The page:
Lately, as the fall weather sets in and summer flowers begin to fade, I’ve been noticing one way gardeners in my neighborhood have added scale and structure to the otherwise flat expanses of their parking strips. Whether used as a single focal point, playfully improvised sculpture, or as the basis for a low-water-use garden, well-placed stones can really draw the eye and create a sense of rhythm with the surrounding plantings.
I like how the black rock (basalt?) seems to be hiding behind the Japanese blood grass and underneath the fading but still-lovely blooms of an oakleaf hydrangea.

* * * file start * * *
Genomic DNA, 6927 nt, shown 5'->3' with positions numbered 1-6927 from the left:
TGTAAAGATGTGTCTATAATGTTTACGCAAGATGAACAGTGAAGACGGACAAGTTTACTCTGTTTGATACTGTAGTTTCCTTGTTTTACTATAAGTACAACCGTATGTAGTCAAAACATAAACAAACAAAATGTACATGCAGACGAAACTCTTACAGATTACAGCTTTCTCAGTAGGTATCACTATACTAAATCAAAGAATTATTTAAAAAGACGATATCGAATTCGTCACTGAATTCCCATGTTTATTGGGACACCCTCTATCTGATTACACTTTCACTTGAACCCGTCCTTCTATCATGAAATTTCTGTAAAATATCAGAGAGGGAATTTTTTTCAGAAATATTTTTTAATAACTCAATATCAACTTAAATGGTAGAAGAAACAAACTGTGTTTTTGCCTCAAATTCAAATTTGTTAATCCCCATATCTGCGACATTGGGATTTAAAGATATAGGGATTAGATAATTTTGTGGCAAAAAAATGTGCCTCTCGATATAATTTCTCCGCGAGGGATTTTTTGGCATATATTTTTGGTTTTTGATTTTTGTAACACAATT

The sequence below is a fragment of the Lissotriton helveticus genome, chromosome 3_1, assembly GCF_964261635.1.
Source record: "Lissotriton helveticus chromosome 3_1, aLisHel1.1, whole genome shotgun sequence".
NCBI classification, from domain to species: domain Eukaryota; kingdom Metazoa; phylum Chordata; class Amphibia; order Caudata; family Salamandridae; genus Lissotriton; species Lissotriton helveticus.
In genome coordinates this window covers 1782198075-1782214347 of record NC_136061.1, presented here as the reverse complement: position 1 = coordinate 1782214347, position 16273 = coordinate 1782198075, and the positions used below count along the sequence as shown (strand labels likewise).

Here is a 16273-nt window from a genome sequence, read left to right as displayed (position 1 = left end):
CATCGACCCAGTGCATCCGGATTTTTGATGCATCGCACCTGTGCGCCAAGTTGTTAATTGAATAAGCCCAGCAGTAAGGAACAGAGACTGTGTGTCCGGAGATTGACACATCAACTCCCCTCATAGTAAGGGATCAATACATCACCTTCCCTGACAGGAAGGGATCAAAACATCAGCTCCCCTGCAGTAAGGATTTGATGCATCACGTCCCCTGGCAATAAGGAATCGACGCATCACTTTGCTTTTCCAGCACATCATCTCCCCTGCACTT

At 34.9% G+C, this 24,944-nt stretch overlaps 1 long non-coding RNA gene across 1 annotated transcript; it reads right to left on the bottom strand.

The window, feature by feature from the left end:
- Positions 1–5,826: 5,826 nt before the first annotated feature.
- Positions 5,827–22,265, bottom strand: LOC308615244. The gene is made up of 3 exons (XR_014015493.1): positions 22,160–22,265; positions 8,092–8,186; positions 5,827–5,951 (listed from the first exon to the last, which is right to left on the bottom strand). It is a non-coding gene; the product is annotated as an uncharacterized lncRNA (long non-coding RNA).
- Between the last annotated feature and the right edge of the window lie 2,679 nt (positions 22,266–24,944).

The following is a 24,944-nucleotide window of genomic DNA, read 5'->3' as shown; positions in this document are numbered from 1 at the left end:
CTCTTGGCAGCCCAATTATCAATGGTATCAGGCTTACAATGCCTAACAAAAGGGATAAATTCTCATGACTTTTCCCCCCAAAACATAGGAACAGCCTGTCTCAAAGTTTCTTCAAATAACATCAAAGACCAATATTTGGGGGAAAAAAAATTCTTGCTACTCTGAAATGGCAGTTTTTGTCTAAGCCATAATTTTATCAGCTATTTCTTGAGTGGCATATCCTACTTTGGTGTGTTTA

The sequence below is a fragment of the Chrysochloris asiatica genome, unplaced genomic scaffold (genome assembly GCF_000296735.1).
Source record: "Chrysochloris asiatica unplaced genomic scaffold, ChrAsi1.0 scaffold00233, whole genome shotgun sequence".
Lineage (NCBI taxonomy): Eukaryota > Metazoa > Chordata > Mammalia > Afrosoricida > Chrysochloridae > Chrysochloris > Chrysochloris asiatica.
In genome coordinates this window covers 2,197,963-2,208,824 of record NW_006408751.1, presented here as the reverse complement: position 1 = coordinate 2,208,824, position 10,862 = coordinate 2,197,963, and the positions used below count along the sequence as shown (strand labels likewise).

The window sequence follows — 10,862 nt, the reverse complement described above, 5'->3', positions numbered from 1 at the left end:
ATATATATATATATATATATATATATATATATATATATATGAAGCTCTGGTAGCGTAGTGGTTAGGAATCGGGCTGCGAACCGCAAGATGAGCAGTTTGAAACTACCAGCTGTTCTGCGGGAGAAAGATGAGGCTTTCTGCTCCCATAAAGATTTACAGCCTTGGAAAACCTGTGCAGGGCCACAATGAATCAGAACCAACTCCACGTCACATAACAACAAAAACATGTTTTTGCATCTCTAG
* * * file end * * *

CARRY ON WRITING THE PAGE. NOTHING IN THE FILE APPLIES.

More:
A little grouping of upright concrete rubble and small stones in a shaded spot brought to mind a mini Stonehenge.
This one made me think of an Easter Island sentinel amidst the cosmos:
This pale slab was definitely selected for beauty, and it even looks like an inviting seat. Is that a four o’clock plant next to it?
Or hey, who needs plants when you have a big bunch of pink lava rock?
Okay, I’m definitely not advocating that last one as a grass substitute in the parking strip. Although it does have a few violets poking through in the spring, against all odds!
(If the title of this post got an old song stuck in your head, here is a link to a moldy old video of David Essex singing his slinky but somewhat nonsensical hit, “Rock On.”)